Dresden: wound, but not vanished. My plane landed in the middle of a weird fog, with an oppressive dark sky. Today from the sky come thousands of tourists, in 1945 the sky brought death and despair. I do not want to remember the raid. What the bombs didn’t destroy, was done by the communist Germany.
Thousand of damaged but repairable structures were demolished to turn everything into a wasteland. The traumatized inhabitants, had to start from scratch.
I came down from the airport, thinking and with respect. The baroque Frauenkirche which collapsed after the bombing stands now with pride and challenging. The last rays of the afternoon lighten the beautiful temple and the baroque facades. Street musicians were playing Vivaldi, and the bells of the church were tolling making the moment a peacefull one. Dresden is back, and it will take revange recovering part of the beauty that it was stollen.
The city has been re-inventing itself for seventy years. After the war, they tried to build a socialist and “modern” city.
The result was a bit shabby. The people of Dresden have never felt in love with the new soviet city. They wanted to find their way. This identity schizophrenia, seems to have ended. Euro, reunification, and the city is in a middle of a feverish city-planning, that makes it to be a huge architectonic experiment.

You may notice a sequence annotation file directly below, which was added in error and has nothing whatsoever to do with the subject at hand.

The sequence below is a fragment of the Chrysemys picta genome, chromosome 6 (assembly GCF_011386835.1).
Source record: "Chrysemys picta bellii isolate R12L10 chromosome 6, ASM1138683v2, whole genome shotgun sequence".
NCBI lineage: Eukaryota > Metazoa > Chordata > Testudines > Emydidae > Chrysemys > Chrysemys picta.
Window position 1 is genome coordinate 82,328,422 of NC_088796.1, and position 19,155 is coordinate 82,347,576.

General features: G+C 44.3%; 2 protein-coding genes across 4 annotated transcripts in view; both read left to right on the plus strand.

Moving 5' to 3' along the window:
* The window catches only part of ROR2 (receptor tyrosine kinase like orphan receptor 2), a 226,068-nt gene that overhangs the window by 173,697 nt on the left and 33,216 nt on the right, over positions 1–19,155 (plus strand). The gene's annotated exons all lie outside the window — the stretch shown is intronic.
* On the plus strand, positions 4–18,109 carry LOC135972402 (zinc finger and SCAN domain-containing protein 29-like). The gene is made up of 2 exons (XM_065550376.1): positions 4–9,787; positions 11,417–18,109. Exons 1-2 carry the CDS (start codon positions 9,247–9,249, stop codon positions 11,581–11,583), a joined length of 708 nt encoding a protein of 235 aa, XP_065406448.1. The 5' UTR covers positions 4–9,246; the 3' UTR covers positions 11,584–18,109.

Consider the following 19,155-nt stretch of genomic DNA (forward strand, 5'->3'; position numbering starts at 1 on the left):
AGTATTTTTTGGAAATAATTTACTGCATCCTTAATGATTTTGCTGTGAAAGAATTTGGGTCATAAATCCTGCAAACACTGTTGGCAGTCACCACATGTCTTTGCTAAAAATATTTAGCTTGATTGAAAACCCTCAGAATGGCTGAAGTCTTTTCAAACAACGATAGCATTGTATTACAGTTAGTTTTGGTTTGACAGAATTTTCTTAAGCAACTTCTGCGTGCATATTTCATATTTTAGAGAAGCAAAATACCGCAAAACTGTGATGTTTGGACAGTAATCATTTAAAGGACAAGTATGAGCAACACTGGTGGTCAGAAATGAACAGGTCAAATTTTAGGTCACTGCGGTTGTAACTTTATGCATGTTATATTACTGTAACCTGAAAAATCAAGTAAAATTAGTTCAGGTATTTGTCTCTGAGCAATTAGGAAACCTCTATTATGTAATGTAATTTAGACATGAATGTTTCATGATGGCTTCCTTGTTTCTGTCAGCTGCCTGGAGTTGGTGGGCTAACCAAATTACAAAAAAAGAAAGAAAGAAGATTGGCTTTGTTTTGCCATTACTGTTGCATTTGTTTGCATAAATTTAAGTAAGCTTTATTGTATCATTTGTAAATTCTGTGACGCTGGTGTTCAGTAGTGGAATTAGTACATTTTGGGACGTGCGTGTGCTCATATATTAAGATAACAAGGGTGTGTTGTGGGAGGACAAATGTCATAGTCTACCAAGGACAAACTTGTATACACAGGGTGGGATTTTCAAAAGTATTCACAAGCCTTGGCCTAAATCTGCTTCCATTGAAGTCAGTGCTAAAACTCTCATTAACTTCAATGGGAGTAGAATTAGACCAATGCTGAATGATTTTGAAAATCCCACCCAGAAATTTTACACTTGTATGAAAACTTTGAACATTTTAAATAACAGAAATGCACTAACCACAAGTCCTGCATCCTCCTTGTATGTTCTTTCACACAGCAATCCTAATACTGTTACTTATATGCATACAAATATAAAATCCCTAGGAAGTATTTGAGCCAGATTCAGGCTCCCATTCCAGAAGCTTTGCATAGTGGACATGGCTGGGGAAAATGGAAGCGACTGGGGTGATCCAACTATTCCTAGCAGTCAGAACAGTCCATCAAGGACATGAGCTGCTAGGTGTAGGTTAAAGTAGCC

I start wandering around in the oldtown . When the Germans do something, they do it in a big way. The Soviets, decided that the bourgeois architecture couldn’t be rebuilt. “It was too decadent “.
There pulled down dozens of churches, palaces, and they almost dared to dynamite the Zwinger as they had done with the Berlín Royal Palace). The beautiful mediaeval old town became a grass land, where sheep graze by the ruins of the FrauenKirche. The baroque impressive chuch was erected in the 18th century, and again in 2006, as a powerful desire of the people to overcome the past conflict. Next to the church and framing the temple, eight blocks, are being built again as they were in the past. Old houses, mediaeval palaces, makes the project of the Neuemarkt reconstruction the most ambitious in history. It should be finished in 2020
The determination of the people of Dresden, with their protest, kept bulldozers away from what was left and pushed for a wonderful reconstruction. The historic area, behind the Frauenkirche, although small and compact, is splendid.
Semper Opera, the catholic cathedral Hofkirche and Elector Zwinger palace were rebuilt by East Germany, and the big Residenzschloss palace, along with several palaces by the Elb after the fall of the wall. The big mural of the parade of the princes, Fürstenzug has been cleaned, and it is great.
It’s perhaps our first contact with Dresden. Get a two days card to get free access to the city museums (they may be expensive) and unlimited travel in the city transport system.